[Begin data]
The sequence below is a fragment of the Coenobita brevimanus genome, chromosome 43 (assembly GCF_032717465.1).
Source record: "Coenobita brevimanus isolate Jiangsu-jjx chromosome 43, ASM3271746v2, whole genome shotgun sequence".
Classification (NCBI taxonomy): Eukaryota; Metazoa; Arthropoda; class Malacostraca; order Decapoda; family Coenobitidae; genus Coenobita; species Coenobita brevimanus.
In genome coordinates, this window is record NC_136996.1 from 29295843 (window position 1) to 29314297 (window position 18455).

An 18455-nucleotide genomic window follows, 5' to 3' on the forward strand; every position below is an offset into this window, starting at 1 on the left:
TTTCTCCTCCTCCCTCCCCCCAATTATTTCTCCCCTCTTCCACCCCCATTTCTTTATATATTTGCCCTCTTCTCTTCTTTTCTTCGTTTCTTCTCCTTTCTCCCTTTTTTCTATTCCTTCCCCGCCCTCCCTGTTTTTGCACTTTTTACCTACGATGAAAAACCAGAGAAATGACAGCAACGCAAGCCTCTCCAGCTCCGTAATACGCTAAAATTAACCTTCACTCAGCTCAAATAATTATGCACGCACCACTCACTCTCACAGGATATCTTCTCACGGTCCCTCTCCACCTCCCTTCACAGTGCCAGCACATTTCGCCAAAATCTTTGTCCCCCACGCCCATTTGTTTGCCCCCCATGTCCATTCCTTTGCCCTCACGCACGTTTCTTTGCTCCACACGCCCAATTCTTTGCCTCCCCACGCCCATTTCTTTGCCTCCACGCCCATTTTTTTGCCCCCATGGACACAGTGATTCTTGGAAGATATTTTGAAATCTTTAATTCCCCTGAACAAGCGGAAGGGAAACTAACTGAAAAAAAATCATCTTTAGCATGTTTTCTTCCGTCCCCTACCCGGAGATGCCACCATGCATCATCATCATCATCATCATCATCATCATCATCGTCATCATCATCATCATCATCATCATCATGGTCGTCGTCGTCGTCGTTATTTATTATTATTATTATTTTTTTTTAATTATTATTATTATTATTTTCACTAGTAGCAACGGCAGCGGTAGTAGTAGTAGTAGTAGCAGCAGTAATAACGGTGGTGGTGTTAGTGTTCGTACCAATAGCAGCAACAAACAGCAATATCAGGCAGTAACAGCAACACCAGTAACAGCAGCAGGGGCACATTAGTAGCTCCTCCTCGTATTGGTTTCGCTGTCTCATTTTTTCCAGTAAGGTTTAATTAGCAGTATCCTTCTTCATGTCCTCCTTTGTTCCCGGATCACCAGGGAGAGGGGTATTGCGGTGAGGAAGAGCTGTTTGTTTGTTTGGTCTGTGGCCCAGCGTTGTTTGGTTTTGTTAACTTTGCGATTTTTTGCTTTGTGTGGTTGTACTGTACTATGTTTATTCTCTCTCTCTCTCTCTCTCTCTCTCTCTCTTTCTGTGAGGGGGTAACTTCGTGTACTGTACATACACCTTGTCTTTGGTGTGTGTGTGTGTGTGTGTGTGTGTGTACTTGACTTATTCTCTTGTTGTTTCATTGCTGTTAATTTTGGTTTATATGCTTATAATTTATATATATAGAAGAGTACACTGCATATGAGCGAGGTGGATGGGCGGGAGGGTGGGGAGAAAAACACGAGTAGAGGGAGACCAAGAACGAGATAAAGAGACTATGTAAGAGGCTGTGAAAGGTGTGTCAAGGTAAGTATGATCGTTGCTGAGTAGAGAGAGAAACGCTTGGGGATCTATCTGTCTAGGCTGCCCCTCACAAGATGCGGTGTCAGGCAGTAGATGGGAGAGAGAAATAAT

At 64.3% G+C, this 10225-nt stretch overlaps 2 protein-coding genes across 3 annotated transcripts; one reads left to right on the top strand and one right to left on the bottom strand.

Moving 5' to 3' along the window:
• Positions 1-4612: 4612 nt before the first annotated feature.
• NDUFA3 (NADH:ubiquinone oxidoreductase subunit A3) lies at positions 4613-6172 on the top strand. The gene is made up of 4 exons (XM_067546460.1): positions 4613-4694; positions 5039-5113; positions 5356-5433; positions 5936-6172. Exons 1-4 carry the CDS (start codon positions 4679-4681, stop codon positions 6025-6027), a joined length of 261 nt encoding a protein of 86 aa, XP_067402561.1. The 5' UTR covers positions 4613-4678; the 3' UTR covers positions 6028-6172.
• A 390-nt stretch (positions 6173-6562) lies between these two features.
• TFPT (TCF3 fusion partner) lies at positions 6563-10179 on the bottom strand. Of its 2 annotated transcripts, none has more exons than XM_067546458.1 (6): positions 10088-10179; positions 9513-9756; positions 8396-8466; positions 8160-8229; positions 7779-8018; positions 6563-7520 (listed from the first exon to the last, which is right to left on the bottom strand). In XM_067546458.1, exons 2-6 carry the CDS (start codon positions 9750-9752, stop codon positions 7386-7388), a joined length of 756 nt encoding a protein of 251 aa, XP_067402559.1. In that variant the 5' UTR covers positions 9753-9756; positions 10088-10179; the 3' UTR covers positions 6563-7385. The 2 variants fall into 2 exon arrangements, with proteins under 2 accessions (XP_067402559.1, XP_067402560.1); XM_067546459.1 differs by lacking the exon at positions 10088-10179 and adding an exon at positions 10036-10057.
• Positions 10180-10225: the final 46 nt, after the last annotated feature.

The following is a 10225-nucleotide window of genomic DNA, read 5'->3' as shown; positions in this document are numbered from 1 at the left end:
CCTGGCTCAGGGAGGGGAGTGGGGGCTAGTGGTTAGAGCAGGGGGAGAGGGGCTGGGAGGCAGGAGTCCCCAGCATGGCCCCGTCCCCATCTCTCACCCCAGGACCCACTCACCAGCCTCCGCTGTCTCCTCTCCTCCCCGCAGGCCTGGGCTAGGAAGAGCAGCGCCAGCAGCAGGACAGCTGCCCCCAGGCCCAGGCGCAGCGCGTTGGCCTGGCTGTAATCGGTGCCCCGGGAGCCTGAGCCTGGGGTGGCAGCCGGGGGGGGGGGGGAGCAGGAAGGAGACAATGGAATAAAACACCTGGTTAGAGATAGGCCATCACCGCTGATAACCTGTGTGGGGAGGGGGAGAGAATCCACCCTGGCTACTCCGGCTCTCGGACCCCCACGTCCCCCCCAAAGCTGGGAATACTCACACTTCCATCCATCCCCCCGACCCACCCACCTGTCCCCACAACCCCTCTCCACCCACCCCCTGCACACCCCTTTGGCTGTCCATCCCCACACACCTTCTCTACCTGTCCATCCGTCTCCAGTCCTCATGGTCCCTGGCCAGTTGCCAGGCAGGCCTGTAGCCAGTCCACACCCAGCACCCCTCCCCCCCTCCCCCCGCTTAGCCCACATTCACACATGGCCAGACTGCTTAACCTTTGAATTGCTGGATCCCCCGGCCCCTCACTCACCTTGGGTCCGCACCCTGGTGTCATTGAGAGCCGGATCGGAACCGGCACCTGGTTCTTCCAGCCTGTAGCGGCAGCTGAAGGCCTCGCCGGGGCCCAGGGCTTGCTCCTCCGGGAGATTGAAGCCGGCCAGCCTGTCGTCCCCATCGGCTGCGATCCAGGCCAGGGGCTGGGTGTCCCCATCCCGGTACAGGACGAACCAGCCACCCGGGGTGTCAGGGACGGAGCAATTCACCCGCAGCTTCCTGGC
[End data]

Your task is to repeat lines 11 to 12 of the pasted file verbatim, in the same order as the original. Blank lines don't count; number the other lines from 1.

• A 390-nt stretch (positions 6173-6562) lies between these two features.
• TFPT (TCF3 fusion partner) lies at positions 6563-10179 on the bottom strand. Of its 2 annotated transcripts, none has more exons than XM_067546458.1 (6): positions 10088-10179; positions 9513-9756; positions 8396-8466; positions 8160-8229; positions 7779-8018; positions 6563-7520 (listed from the first exon to the last, which is right to left on the bottom strand). In XM_067546458.1, exons 2-6 carry the CDS (start codon positions 9750-9752, stop codon positions 7386-7388), a joined length of 756 nt encoding a protein of 251 aa, XP_067402559.1. In that variant the 5' UTR covers positions 9753-9756; positions 10088-10179; the 3' UTR covers positions 6563-7385. The 2 variants fall into 2 exon arrangements, with proteins under 2 accessions (XP_067402559.1, XP_067402560.1); XM_067546459.1 differs by lacking the exon at positions 10088-10179 and adding an exon at positions 10036-10057.